As an Asian American, growing up I spoke what I coined as “Chinglish.” Phrases like “wo zai zuo wo de homework” or “ni xiang chi shen me for lunch” were just thrown around without a second thought. It was not until I began studying Chinese in a classroom setting that I realized how dependent I’ve become to the fusion that I created. It was second nature for me to switch between the two languages. However, for proper communication, I know I have to master the two languages separately.
Another thing in my bucket list is to travel the world: I visited places like New Orleans, Boston, San Diego, Chicago, and New York City, but I’ve always wanted to travel on a global scale, which is why last summer I volunteered abroad in Poland. I taught English to Polish students and in return, they shared their culture with me. I love visiting new places, seeing new landmarks, eating their foods, and interacting with the locals. Which is why this summer, before my study abroad begins in Shanghai, I plan to visit Hong Kong.
I am going to be junior at the University of Texas at Austin this fall. Double majoring in Human Biology and Health & Society is not only a mouthful but also means a full schedule. It’s been really challenging to find the time for all my classes. Luckily, I love puzzles, and creating my academic schedule is like putting all the pieces together. A criterion for Health and Society is the foreign language requirement. Because language classes are typically more time intensive, it’s been hard to find a place for it within all my other classes and labs. Studying abroad over the summer not only allows me to get the credit I need to graduate but also truly learn the language in and outside the classroom setting.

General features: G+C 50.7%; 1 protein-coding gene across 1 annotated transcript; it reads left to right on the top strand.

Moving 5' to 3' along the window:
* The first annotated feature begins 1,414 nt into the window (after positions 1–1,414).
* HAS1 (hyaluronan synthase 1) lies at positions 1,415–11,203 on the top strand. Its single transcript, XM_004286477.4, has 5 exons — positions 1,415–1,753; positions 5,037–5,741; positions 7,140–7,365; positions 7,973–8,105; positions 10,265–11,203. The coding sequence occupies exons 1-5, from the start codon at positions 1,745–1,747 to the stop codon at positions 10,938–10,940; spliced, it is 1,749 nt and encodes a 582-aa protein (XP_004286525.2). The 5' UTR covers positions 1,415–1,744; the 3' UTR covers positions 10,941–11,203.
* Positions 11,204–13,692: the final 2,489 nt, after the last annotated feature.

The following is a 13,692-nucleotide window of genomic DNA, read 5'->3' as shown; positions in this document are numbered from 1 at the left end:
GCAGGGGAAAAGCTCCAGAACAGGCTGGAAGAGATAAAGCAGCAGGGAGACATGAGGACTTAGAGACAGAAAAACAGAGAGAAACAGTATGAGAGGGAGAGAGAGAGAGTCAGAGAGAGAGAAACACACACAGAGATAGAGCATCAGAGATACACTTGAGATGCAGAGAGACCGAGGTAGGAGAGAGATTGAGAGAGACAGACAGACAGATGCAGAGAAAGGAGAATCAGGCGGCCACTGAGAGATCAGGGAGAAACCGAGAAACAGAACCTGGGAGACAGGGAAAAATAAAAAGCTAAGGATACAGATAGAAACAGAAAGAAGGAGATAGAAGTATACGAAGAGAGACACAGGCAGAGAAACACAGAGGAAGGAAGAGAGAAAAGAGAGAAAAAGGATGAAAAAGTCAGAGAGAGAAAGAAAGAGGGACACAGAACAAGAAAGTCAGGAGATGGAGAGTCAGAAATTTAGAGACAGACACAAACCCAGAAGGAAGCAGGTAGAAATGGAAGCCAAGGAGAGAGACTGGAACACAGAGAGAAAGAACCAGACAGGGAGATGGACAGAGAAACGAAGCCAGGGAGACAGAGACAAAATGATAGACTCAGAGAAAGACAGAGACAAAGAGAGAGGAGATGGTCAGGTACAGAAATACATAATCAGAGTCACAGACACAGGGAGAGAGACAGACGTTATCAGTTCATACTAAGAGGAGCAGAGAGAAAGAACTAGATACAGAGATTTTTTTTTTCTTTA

Seeing as I want to become an ophthalmologist in the future, I have to see beyond just giving diagnoses and writing prescriptions. I have to understand my patients. I should be able to communicate efficiently with them, to understand their concerns, and have them listen to my recommendations. A language barrier can cause so much crucial information to be lost in translation. There’s also the cultural understanding: I have to have my patients’ best interest in mind. This includes knowing their preferences and comfort levels since they’re already in an uncomfortable situation. Because let’s admit it: no one actually enjoys going to the doctor.
By studying abroad, I not only get a grasp of the language, but I’m actually immersed in the culture. I will also be interning, which gives me a chance to peek into what could potentially be my future!
If you had not already realized, my last name is Vuong and I love puns; therefore, I combined these two to create the word ‘adVUONGture’. Feel free to check out this hashtag on Instagram and give me a follow (very subtle plug… I know). I cannot wait for what is to come!
This post was contributed by Melodie Vuong, a 2019 Global Ambassador.
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